Wednesday 11 January 2017
Project Grants are our most popular funding stream and cover the whole spectrum of stroke research - from prevention and risk factors, through to treatment and rehabilitation in a clinical setting and longer-term in the community.
To find out more about our project grants awarded for 2016, check out the summaries below.
Using a new human stem cell model to understand the causes of stroke and to test new treatments
Principal Investigator: Dr S Sinha
Institution: University of Cambridge
CADASIL is one of the most common genetic causes of stroke and dementia. Currently, there's no treatment for CADASIL. In this study, human stem cells will be generated from a piece of skin donated by patients with CADASIL. From these stem cells, smooth muscle cells (SMCs) will be generated in a tissue culture dish in the lab. This work may pave the way for new treatments for CADASIL, and will allow us to better understand the ways that gene mutation causes disease.
Can we better understand CVT, a type of stroke mainly affecting young women?
Principal Investigator: Professor Pankaj Sharma
Institution: Royal Holloway, University of London
Cerebral venous thrombosis (CVT) is an unusual form of stroke. It's little researched largely because it accounts for less than 1% of all strokes. The study will provide a much better understanding of the reasons underlying CVT, which is an unusual but very important cause of stroke in young (mainly female) adults. It could lead to a better prediction of who will have a CVT, as well as the discovery of specific treatments.
Can a filter device protect the brain during stenting in the chest and reduce risk of stroke and brain injury?
Principal Investigator: Mr R Gibbs
Institution: Imperial College London
Disease of the chest portion of the largest artery in the body (the aorta), is known as thoracic aortic disease (TAD). The number of people experiencing TAD is increasing. This study is investigating how to make thoracic endovascular aortic stenting (TEVAR), the preferred method of treating TAD, safer by using extra protection devices.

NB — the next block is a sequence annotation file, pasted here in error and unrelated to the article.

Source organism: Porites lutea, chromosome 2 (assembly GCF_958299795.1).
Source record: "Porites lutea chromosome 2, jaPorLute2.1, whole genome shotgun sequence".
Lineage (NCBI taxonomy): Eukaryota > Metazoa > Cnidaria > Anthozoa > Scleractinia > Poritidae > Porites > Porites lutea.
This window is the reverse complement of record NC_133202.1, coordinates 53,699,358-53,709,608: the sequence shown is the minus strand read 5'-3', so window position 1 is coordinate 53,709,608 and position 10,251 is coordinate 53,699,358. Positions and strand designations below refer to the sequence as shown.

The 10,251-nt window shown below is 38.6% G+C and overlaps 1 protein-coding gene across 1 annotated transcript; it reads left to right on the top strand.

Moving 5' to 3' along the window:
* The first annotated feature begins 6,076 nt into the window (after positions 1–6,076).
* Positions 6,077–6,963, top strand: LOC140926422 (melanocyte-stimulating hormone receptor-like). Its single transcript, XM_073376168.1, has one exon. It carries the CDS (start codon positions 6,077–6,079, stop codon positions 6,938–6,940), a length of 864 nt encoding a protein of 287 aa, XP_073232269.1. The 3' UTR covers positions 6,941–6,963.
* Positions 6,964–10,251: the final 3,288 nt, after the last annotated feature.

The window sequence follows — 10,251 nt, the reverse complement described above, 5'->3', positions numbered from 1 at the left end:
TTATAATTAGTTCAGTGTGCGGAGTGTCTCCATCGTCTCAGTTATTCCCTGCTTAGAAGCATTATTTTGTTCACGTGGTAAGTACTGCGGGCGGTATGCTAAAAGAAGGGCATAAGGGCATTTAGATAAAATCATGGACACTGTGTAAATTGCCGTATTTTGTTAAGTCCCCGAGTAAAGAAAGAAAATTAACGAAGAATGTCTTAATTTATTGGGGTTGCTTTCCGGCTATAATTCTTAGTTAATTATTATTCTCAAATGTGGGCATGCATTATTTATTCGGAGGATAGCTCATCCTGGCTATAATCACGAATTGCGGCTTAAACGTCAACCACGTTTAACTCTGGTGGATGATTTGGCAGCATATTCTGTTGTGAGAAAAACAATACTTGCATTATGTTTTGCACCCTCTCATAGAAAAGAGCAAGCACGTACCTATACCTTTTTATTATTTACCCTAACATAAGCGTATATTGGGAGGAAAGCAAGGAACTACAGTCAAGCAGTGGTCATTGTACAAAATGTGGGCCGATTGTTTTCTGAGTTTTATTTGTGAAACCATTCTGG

Can a singing group help to improve wellbeing for people with post-stroke aphasia?
Principal Investigator: Dr Mark Tarrant
Institution: University of Exeter
Beyond impaired language function, people with aphasia report a range of psychosocial health problems which negatively affect their wellbeing, including reduced confidence and social isolation. These psychosocial problems are not adequately addressed by healthcare services. This study will pilot a new group-based singing intervention for improving the psychosocial health of people with aphasia.
Delivering group support for people with aphasia through Eva Park
Principal Investigator: Professor Jane Marshall
Institution: City University London
About one third of stroke survivors acquire aphasia. This is a language disorder that disrupts the production and comprehension of speech, as well as reading and writing. This study will investigate whether a support group intervention can be delivered remotely to people with aphasia through a virtual island platform called Eva Park.
A pilot study exploring a community walking programme using a metronome sound beat to improve stepping and daily activity following a stroke (ACTIVATE)
Principal Investigator: Dr Sara Moore
Institution: Newcastle University
As well as reducing independence, walking problems after stroke lead to lower daily activity, increasing risk of further stroke and health problems. A promising method of improving walking after stroke is through ‘auditory rhythmical cueing.’ which involves people walking to the rhythm of a sound beat. This method improves walking after stroke in the hospital, but has not been tested later on at home where recovery could continue.